For my first morning at the hacienda, I got up early to help herd the horses from the pastures back to the stables for the day. Since I've only been on a horse once in my life (gracias, Texas), I faked some level of confidence. It must have been convincing, since we quickly picked up the pace to a brisk trot. Here's the thing about horses that I knew, but didn't really know. They bounce. A lot. My poorly cushioned backside was not ready for this. I hurt so much.
After scarfing down an absurdly delicious breakfast, I jumped back onto the horse (both figuratively and literally) and Felipe took me out to the Andean condor rehabilitation project located on the estate. Yann, a refreshingly tall French biologist who manages the condor program and a number of other conservation projects, introduced me to the 7 condors they currently have in captivity and the monitoring program for the wild condors. He also set camera traps for spectacled bears that take better pictures than I do. It was really nice to hang out with a biologist again for a little bit and talk shop.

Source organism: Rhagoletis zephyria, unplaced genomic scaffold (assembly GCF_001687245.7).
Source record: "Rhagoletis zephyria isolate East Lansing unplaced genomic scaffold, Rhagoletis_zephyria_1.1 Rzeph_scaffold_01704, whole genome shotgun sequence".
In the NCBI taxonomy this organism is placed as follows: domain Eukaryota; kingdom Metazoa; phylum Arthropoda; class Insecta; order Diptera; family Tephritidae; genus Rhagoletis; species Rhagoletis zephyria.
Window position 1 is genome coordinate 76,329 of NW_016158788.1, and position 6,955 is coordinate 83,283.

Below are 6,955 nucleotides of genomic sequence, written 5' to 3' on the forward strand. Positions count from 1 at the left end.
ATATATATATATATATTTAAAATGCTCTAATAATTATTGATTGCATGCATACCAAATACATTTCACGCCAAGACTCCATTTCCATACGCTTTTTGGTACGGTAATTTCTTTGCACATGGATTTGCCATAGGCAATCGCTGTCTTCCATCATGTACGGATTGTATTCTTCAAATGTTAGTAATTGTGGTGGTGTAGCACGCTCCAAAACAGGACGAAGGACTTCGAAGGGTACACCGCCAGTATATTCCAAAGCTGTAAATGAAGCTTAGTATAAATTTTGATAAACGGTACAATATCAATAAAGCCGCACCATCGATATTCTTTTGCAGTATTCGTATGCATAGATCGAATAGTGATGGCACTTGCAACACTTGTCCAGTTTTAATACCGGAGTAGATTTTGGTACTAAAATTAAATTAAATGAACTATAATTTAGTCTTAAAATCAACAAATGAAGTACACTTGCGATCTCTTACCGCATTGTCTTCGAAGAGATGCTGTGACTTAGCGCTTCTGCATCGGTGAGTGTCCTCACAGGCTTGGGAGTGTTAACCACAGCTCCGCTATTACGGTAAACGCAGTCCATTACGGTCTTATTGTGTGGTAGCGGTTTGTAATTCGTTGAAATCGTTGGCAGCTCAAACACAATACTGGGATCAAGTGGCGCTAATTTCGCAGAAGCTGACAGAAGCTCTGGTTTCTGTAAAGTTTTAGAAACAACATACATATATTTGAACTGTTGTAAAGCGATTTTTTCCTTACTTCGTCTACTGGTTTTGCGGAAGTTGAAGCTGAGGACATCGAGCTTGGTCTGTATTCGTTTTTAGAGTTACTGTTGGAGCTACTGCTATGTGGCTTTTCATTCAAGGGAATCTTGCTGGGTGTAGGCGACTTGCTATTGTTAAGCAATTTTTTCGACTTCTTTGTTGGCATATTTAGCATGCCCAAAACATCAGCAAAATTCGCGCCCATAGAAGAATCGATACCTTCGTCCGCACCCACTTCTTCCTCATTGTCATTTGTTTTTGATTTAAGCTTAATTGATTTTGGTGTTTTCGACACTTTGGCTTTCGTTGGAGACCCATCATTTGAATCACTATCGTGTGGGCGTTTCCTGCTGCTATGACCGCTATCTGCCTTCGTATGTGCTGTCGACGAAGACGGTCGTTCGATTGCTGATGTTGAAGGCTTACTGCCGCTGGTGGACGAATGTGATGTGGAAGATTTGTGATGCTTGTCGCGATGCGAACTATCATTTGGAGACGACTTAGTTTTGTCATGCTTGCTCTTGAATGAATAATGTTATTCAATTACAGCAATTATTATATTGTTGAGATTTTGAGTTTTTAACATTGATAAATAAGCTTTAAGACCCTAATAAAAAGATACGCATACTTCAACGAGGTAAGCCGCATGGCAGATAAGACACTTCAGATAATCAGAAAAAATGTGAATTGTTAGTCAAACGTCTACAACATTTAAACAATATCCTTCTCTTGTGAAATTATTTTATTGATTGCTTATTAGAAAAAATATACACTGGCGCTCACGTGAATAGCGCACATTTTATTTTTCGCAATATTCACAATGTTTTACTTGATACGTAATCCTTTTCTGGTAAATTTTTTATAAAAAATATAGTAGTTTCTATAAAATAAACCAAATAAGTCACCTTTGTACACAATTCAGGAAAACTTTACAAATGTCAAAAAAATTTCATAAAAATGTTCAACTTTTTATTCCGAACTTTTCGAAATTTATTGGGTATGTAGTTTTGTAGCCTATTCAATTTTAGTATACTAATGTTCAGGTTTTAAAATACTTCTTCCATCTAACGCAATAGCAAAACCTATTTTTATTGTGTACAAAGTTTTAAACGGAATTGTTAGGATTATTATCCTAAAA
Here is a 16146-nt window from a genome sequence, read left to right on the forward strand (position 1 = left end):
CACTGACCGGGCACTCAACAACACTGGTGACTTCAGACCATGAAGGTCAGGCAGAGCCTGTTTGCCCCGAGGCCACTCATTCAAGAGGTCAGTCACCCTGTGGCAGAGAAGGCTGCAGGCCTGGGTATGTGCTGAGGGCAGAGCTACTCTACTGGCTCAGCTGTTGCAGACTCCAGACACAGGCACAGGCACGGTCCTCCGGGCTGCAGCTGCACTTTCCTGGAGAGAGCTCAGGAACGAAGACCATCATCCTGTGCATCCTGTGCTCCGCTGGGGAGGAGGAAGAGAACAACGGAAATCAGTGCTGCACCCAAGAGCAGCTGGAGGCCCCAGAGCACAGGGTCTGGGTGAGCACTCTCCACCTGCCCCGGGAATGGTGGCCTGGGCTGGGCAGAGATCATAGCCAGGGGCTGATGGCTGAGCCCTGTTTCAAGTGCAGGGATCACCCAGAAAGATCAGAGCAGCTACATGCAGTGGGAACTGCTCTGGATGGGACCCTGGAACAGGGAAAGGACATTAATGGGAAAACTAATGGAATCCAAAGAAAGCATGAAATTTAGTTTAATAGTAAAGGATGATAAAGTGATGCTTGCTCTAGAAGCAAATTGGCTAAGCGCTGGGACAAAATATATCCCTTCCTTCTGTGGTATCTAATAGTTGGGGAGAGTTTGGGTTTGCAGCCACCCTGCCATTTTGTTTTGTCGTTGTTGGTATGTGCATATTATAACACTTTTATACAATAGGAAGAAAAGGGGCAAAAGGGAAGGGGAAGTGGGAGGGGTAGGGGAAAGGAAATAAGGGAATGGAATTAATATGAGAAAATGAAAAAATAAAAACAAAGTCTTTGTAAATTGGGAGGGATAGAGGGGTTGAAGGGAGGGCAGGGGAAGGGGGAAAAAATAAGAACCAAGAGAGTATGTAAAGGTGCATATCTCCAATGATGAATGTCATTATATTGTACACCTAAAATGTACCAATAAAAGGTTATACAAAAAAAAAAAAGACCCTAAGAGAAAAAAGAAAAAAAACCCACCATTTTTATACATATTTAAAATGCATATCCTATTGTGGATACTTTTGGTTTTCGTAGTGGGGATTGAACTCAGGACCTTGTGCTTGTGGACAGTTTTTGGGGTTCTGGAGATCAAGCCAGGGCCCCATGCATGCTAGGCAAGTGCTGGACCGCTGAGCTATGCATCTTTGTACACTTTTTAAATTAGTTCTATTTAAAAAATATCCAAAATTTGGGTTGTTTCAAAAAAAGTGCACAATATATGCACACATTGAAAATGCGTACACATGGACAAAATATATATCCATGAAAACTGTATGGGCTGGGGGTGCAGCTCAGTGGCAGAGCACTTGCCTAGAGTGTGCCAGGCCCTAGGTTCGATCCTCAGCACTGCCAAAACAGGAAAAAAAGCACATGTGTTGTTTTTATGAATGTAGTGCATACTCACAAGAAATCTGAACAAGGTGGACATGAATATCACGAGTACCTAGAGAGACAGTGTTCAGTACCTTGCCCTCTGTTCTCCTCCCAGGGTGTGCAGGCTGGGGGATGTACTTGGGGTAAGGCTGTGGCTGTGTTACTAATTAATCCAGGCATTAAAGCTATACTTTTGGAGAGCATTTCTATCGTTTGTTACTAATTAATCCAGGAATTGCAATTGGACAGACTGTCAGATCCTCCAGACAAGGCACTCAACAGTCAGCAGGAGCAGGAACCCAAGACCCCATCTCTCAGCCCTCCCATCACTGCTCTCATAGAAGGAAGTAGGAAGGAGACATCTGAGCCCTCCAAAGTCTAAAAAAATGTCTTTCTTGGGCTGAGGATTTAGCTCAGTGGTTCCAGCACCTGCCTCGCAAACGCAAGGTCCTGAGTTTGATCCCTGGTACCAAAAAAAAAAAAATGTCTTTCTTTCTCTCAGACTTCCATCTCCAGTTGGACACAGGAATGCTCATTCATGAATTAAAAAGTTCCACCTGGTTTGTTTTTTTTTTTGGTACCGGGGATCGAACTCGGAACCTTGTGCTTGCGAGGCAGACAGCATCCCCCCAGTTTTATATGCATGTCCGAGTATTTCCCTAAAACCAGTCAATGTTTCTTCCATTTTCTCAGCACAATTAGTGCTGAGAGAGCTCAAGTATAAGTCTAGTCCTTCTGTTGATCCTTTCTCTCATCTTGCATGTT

We took the scenic route back to the hacienda through the pastures where, in addition to the hundreds of dairy cows, there are dozens of Caranqui pyramids dotting the valley. What I assumed were oddly placed hills are actually remnants of a pre-Inca civilization! Archeologists periodically come to study the site. One time they found a bowl and were, according to Yann, weirdly excited (I'm sure it was a legitimately cool find... probably).
Even though it was raining a good portion of the afternoon, Sebastian invited me to meet one of the local women for the 4 o'clock milking. The Hacienda allows members of the community to keep their cows on the pastures, but unlike the Hacienda cows, these are manually milked. So after watching her technique, I was able to try milking the cow, Filatina, myself. I've gotta say, y'all, I wasn't half bad at getting to second base with a cow. I even got a slightly shocked "muy bien!"
It was a good day... I like Zuleta so much!! More things to come soonish